Combining movement-related cortical potentials and event-related desynchronization to study movement preparation and execution


This study applied a comprehensive electroencephalography (EEG) analysis for movement-related cortical potentials (MRCPs) and event-related desynchronization (ERD) in order to understand movement-related brain activity changes during movement preparation and execution stage of unilateral wrist extension. Thirty-four healthy subjects completed two event-related potential tests in the same sequence. Unilateral wrist extension was involved in both tests as the movement task. Instruction Response Movement (IRM) was a brisk movement response task with visual “go” signal, while Cued Instruction Response Movement (CIRM) added a visual cue contenting the direction information to create a prolonged motor preparation stage. Recorded EEG data were segmented and averaged to show time domain changes and then transformed into time-frequency mapping to show the time-frequency changes. All components were calculated and compared among C3, Cz, and C4 locations. The motor potential appeared bilaterally in both tests' movement execution stages, and Cz had the largest peak value among the investigated locations (p < 0.01). In CIRM, a contingent negative variation (CNV) component presented bilaterally during the movement preparation stage with the largest amplitude at Cz. ERD of the mu rhythm (mu ERD) presented bilateral sensorimotor cortices during movement execution stages in both tests and was the smallest at Cz among the investigated locations. In the movement preparation stage of CIRM, mu ERD presented mainly in the contralateral sensory motor cortex area (C3 and C4 for right and left wrist movements, respectively) and showed significant differences between different locations. EEG changes in the time and time-frequency domains showed different topographical features. Movement execution was controlled bilaterally, while movement preparation was controlled mainly by contralateral sensorimotor cortices. Mu ERD was found to have stronger contra-lateralization features in the movement preparation stage and might be a better indicator for detecting movement intentions. This information could be helpful and might provide comprehensive information for studying movement disorders (such as those in post-stroke hemiplegic patients) or for facilitating the development of neuro-rehabilitation engineering technology such as brain computer interface.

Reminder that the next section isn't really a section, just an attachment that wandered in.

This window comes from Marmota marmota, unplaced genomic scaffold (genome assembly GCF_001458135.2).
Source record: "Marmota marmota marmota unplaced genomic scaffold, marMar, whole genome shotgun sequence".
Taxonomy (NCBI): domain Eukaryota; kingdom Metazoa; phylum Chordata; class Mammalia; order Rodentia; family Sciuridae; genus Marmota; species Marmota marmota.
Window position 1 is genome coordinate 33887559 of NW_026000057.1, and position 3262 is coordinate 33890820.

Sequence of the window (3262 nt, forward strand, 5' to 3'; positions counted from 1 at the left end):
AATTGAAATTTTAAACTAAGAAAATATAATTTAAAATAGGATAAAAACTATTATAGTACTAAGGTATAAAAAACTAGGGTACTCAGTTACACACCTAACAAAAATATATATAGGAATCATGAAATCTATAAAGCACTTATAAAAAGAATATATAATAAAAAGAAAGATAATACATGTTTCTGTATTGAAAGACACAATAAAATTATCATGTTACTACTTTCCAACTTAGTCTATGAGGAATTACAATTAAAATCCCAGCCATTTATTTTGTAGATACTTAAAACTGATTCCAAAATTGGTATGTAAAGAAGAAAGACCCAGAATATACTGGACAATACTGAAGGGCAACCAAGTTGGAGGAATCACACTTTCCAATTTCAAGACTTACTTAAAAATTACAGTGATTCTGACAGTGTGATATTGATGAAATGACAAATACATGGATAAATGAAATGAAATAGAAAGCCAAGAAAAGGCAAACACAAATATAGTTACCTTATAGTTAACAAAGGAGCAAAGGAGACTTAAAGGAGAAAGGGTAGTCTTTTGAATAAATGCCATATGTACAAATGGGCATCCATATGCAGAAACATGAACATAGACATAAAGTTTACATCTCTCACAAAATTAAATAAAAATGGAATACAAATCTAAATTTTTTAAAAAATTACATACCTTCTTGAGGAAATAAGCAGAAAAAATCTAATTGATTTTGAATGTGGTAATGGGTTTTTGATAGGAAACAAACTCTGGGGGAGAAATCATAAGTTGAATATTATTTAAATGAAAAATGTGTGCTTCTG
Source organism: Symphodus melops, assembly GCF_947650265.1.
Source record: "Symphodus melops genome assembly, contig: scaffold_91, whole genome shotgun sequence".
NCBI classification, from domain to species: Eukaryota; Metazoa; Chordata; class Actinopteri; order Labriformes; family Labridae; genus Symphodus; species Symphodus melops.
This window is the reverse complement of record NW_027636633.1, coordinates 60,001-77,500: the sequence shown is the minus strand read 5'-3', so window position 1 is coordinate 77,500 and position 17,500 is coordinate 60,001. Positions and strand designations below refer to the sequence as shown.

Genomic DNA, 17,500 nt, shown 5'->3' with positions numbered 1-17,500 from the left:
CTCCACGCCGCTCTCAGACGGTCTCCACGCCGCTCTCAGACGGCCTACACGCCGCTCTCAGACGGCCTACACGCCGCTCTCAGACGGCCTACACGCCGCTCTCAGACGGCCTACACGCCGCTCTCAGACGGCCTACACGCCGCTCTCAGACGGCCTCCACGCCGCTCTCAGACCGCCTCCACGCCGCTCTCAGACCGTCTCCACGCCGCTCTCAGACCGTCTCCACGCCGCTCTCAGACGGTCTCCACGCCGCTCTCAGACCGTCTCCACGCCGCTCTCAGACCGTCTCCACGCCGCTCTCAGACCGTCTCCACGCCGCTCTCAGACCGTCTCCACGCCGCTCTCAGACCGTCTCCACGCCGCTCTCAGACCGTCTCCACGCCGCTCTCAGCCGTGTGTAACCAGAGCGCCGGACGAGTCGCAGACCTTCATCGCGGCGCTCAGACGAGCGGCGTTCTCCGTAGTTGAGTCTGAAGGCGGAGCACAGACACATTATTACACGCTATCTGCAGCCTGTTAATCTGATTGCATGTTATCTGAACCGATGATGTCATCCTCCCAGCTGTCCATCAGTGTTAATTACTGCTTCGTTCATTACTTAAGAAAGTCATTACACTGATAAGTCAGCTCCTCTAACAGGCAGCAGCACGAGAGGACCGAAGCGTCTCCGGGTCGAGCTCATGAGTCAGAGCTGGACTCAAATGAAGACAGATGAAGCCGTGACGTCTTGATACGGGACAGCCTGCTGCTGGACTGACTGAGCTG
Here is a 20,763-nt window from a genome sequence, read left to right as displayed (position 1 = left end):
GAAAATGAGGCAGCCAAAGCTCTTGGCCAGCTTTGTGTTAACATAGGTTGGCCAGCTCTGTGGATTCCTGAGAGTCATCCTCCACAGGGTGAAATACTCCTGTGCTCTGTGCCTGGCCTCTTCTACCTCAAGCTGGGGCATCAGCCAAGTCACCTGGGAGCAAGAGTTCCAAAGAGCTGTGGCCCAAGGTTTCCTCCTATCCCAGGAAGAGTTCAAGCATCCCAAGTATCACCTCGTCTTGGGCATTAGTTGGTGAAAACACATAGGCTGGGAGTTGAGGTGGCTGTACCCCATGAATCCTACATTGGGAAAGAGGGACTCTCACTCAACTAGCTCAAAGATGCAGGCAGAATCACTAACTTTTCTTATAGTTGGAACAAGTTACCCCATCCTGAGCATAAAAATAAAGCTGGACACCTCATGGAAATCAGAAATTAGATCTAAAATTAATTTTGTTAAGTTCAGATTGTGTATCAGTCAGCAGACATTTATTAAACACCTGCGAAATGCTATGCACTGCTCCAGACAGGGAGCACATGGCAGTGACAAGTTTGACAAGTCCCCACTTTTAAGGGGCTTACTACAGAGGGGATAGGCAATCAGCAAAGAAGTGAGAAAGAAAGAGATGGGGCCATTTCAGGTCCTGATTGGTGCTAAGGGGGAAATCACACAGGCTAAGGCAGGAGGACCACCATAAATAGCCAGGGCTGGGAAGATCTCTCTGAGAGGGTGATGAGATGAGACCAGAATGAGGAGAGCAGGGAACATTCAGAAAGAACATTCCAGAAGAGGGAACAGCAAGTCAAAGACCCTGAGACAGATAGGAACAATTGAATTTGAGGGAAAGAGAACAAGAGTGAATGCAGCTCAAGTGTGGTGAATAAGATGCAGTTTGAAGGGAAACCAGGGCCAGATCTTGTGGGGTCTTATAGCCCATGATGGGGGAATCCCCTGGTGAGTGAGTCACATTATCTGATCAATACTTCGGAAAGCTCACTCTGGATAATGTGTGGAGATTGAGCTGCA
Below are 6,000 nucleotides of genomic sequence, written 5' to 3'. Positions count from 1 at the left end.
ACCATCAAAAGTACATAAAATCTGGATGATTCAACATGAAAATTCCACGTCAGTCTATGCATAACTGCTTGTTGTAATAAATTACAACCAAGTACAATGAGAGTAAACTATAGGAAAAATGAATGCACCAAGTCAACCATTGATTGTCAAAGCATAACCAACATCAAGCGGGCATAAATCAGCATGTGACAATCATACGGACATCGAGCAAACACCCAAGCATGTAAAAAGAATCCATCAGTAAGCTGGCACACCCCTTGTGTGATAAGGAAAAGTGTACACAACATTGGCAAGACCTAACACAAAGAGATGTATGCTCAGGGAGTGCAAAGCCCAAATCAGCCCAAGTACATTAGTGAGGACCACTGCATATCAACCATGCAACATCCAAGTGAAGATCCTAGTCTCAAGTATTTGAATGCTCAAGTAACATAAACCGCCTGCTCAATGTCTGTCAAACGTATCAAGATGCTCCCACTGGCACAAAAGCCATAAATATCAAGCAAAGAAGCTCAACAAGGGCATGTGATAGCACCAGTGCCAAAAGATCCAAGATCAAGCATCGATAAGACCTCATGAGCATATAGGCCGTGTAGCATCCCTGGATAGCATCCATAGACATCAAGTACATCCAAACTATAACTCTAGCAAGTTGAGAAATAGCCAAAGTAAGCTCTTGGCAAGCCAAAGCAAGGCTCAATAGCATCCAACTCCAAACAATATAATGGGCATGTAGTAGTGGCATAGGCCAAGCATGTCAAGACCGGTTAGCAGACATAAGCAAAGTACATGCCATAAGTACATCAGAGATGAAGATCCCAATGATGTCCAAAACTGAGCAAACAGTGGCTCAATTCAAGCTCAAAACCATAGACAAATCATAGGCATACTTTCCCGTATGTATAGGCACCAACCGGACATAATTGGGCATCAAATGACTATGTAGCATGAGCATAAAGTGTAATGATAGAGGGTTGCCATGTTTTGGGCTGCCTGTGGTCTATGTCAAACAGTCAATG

Frontiers in neurology
Gan Huang
Gan Huang

My research interests include Neural Modulation, Brain Computer Interface and Neural Prosthetics.